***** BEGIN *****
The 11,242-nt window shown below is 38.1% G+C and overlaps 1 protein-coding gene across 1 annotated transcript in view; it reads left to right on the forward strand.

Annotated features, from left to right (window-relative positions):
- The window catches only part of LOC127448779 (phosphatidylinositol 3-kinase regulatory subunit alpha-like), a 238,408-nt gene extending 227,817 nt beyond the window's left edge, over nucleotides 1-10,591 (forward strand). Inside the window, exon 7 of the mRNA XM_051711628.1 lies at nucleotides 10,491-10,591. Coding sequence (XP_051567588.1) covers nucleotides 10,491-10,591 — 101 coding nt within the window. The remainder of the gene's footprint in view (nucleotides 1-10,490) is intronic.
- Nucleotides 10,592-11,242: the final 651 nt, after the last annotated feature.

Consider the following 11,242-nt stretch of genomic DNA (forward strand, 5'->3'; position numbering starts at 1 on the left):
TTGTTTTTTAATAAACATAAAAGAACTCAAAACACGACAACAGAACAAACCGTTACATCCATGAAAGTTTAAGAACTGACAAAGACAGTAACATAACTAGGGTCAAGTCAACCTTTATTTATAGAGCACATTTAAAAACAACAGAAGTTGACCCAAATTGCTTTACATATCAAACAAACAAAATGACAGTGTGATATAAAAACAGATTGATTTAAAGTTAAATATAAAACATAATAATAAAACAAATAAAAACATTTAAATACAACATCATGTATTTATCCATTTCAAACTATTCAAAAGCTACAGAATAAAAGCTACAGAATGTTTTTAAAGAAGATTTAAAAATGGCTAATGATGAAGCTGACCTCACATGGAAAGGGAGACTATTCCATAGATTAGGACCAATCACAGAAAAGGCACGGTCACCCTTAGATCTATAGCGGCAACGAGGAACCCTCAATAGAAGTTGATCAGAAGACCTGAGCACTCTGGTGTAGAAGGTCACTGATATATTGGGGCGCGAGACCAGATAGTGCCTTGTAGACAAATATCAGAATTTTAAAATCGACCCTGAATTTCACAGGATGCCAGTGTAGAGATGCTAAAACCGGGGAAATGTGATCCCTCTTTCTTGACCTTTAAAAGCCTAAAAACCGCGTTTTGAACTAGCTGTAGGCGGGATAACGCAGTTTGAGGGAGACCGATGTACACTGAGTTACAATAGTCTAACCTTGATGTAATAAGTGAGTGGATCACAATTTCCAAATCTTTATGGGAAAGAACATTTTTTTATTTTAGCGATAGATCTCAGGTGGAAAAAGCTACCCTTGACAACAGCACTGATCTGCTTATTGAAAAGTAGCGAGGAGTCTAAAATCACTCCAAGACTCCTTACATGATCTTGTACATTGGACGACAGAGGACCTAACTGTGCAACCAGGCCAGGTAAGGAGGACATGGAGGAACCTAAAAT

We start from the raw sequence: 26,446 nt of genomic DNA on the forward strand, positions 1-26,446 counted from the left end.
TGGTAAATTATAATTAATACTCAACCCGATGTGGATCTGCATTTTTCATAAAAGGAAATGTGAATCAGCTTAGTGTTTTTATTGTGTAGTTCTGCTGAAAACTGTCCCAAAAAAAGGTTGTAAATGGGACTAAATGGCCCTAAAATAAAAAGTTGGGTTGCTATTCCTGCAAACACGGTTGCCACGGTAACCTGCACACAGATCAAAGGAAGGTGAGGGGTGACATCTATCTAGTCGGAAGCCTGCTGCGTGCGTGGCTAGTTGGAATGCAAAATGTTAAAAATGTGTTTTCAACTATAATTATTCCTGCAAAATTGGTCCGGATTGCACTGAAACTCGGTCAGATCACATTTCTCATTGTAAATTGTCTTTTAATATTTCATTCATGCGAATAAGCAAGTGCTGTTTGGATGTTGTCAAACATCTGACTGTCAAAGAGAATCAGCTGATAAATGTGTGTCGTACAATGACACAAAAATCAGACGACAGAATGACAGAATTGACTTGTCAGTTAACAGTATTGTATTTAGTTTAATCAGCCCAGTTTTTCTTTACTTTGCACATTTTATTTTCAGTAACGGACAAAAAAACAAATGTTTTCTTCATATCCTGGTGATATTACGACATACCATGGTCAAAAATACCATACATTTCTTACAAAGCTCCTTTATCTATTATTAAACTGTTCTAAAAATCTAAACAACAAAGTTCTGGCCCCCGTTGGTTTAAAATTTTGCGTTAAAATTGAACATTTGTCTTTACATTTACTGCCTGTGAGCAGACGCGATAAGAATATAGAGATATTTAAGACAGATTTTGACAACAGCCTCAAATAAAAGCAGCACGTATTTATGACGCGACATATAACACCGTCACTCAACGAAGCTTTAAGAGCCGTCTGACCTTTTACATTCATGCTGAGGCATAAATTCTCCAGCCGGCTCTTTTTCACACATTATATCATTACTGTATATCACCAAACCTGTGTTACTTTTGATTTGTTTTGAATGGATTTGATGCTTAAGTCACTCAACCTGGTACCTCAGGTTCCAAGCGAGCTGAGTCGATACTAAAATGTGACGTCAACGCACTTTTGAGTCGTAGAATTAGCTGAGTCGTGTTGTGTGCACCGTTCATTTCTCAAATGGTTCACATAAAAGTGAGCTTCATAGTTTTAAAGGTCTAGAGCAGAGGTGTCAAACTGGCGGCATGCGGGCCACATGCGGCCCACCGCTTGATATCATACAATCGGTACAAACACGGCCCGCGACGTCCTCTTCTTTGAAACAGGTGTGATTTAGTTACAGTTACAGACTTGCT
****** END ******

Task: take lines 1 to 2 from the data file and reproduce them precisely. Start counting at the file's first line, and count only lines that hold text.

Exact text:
The 11,242-nt window shown below is 38.1% G+C and overlaps 1 protein-coding gene across 1 annotated transcript in view; it reads left to right on the forward strand.

Annotated features, from left to right (window-relative positions):